That's great. I love it!

Sent from my iPhone

On Jan 27, 2010, at 7:08 AM, Lorrie <> wrote:

Good letter!   I'll send one too.


On 01-26, Laurieskatz wrote:
Here is what I wrote to this address:

Dear Editor:

The article about Feline Leukemia Virus by Virginia Clemans is
inconsistent with my experience and, I believe, does a great
injustice to cats diagnosed with this virus. Certainly not all cats
diagnosed with FeLV have the health issues Clemans reports. I lived
with two cats who were diagnosed with feline leukemia after I
adopted them. Stripes lived to age 16 years. Squeaky lived to age
22 years. They were robust boy cats who lived together for 15
years. They weighed 15-16 lbs. People always commented about what
big boys they were. They were playful and fully engaged in life.

Stripes had an occasional undiagnosed illness that always resolved.
Squeaky was never sick a day in his life until his final three
weeks. Squeaky died from oral cancer. We did not determine Stripes'
cause of death. My vets did not treat these cats any differently
than other cats I have had. There was no alarm sounded when their
tests came back positive. The information was given to me as part
of a routine exam. I had no idea anyone thought this was a big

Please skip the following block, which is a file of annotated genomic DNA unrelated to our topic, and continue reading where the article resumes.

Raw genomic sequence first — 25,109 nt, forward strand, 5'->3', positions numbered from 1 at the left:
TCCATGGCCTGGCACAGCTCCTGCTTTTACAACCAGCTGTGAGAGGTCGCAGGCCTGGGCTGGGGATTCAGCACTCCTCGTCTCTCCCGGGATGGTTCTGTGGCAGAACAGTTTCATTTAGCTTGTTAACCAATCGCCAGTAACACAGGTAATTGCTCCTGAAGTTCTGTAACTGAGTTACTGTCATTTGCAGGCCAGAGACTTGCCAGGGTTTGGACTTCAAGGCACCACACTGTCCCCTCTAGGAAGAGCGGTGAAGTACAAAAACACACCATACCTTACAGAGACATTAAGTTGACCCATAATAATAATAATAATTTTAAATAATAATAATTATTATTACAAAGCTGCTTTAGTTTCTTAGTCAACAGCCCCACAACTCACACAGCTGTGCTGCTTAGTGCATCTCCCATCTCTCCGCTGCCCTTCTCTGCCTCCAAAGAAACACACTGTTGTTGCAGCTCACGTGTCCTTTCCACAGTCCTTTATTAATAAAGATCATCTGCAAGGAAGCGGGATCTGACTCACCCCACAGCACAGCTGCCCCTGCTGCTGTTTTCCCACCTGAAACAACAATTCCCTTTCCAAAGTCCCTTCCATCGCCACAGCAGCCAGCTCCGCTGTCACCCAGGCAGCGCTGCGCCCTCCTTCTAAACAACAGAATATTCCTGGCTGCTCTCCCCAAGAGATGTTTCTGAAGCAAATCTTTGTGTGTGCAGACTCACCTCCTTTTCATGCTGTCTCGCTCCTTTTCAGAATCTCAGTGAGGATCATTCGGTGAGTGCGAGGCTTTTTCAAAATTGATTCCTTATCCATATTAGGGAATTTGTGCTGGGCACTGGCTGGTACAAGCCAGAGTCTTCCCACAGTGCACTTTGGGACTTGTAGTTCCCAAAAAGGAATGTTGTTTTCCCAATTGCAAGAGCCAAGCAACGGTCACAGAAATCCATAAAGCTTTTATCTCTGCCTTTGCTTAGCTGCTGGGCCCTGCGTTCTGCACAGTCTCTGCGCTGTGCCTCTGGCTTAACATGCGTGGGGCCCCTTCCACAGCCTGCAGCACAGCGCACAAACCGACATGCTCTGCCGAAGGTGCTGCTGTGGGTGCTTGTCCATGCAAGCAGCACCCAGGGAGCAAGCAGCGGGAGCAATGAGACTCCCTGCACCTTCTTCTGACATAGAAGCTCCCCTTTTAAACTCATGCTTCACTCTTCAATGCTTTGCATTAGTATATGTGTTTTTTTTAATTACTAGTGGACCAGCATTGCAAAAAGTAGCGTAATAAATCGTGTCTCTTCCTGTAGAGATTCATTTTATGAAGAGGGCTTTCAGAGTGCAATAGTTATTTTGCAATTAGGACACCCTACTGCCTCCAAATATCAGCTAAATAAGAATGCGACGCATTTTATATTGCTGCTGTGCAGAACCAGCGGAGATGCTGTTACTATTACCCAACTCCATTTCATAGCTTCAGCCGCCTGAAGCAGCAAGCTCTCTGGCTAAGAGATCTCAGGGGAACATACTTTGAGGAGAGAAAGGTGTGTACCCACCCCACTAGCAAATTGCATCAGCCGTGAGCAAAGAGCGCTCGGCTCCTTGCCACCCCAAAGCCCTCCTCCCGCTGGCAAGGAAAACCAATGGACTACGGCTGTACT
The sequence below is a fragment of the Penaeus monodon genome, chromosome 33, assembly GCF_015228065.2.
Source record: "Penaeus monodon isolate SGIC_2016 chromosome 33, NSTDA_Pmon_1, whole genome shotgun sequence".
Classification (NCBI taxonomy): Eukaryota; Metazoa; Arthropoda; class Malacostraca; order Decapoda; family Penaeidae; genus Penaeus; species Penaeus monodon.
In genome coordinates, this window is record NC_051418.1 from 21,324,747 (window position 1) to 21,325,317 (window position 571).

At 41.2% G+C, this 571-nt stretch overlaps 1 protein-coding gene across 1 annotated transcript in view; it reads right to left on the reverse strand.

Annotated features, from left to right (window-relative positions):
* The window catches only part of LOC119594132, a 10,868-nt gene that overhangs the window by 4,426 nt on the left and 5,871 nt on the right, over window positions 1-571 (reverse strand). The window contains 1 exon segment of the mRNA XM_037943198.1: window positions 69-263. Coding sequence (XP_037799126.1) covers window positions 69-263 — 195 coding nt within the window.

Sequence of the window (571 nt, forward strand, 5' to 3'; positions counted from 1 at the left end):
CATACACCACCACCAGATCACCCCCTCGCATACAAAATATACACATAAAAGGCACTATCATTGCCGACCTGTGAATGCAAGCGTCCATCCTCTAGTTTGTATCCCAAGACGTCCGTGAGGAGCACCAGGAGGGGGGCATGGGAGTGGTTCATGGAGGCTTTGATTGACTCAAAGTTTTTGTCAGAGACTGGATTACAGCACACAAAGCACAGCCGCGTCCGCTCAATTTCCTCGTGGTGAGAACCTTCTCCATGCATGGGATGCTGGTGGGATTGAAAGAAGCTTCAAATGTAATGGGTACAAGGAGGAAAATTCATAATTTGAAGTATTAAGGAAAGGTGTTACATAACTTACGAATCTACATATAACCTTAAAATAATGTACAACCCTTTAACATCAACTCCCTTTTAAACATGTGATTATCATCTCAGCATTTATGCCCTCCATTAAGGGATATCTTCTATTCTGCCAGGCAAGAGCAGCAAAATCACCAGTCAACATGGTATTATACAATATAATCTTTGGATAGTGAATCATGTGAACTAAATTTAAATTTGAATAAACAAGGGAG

deal. Certainly my vets did not think so.

I rescued two other cats who tested positive for FeLV. Ollie lived
to an old age, asymptomatic except for some dental issues at the
time he was rescued. Bella is still alive. She is a 13 lb ball of
love. She was rescued 3 years ago and was an adult cat at that
time. She was anemic and had a high fever when rescued but these
situations quickly resolved with medication treatment by an
internal medicine specialist.

Feline Leukemia does not have to be a death sentence. The kitties
who test positive should be retested as there can be false
positives (and false negatives). Their owners can find information
and support groups on the internet (yahoo offers several groups for
FeLV cat owners). In this group format they can talk to other
people who live or have lived with cats with FeLV. They can get
questions answered. They can learn about feeding a quality food,
keeping stress to a minimum and various supplements and treatments
in the event of illness. Not all the cats who test positive will be
as lucky as those I mentioned here, but there is another side to
this disease and there are many cats who survive and thrive with
this disease.

Laurie Crawford Stone
Cedar Rapids, Iowa

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